A new study has found that there is no link between the MMR vaccine and autism.
One major reason why most of the people don’t get their kids vaccinated is the heavily debunked and unfounded belief that vaccines such as MMR (for measles, mumps and rubella) can make them autistic.
Owing to this theory, many people across the globe avoid vaccination of their kids despite knowing all its benefits.
However, in a breakthrough study which involved over 650,000 children, it has been revealed with clear proofs that there is no link of any kind between the MMR vaccine and autism.
In the study which has been published in the Annals of Internal Medicine, the Danish researchers looked at data from hundreds of thousands of children born between 1997 and 2010.
“The idea that vaccines cause autism is still going around,” study author Anders Hviid said.
“And the anti-vaxx movement, if anything, has perhaps only grown stronger over the last 15 years.”
The researchers wrote in the conclusion of the study: “The study strongly supports that MMR vaccination does not increase the risk for autism, does not trigger autism in susceptible children, and is not associated with clustering of autism cases after vaccination.”
“It adds to previous studies through significant additional statistical power and by addressing hypotheses of susceptible subgroups and clustering of cases.”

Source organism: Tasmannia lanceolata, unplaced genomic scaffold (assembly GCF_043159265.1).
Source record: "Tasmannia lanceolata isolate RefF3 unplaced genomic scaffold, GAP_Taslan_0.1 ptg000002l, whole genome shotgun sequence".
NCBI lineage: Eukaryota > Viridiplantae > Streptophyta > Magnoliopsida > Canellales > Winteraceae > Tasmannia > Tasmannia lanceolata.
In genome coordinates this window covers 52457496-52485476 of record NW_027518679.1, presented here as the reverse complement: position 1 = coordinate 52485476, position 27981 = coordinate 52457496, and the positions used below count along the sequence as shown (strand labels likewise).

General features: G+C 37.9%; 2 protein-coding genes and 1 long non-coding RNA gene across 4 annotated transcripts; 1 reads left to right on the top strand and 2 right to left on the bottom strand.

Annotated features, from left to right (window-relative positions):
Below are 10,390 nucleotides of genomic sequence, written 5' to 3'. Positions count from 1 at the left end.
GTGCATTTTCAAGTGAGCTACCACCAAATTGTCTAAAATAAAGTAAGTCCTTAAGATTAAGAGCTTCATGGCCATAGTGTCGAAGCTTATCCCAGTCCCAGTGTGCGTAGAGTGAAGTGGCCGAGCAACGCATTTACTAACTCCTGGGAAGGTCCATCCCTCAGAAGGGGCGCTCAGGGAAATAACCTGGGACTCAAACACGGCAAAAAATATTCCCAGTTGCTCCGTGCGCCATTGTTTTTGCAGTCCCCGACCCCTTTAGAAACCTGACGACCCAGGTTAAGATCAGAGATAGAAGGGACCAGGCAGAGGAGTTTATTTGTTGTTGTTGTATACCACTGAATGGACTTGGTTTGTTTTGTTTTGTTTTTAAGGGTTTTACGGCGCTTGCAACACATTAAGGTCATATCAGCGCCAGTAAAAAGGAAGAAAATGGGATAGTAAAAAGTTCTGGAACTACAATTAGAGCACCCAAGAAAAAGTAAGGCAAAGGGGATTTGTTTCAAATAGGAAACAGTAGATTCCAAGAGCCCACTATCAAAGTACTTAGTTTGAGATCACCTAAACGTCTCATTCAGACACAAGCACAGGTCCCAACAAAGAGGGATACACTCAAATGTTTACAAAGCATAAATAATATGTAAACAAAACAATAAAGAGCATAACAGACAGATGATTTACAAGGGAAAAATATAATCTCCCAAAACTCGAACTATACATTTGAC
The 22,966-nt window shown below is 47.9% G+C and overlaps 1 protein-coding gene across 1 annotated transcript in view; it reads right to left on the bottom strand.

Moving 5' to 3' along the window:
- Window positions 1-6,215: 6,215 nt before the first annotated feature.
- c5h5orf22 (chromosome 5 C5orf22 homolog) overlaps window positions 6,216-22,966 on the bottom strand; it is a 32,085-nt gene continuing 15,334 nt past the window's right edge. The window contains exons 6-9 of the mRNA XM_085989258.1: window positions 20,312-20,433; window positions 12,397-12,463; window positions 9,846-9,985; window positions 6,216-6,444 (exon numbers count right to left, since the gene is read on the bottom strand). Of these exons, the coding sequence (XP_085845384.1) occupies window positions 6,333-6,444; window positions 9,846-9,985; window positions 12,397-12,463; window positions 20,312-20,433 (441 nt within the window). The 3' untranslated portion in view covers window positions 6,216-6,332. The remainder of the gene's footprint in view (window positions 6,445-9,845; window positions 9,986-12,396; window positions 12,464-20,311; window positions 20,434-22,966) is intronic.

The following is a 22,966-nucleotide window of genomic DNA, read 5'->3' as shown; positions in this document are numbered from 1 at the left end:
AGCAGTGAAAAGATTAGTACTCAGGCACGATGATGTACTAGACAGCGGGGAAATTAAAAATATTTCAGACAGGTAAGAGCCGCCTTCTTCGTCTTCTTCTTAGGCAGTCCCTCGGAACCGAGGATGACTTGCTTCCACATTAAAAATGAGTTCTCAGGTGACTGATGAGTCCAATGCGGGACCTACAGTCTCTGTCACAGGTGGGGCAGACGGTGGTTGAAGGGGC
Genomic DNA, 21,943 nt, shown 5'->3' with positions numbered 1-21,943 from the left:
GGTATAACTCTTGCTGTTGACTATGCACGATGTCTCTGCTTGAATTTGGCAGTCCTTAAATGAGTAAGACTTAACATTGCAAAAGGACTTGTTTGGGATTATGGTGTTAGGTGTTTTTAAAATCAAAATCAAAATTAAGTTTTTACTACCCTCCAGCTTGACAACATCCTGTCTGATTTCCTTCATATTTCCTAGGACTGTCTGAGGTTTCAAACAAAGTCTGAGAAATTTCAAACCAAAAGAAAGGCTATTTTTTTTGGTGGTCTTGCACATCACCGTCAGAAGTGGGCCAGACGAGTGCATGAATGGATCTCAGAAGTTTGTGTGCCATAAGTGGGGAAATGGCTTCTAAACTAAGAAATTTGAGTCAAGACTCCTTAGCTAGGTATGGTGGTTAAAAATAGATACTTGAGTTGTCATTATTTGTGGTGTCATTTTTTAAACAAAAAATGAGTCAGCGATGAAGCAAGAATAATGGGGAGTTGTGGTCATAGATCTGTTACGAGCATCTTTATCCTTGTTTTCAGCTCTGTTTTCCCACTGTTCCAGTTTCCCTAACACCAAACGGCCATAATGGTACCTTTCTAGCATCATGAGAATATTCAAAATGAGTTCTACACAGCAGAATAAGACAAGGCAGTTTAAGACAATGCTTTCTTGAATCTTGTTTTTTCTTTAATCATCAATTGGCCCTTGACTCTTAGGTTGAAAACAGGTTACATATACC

This is not the first study to claim such results.
In a similar study published in 2002, researchers found the same results after looking at more than 537,000 Danish kids born between 1991 and 1998.
Despite all these studies, vaccine hesitancy has been rapidly increasing over the years and several anti-vaccination groups have popped up across the globe.
Consequently, the number of persons affected by infectious diseases is increasing.
For instance, more than 300 cases of measles have been detected in Japan and the US this year alone. Moreover, the number of measles cases across the globe has increased to around 30% in 2019.
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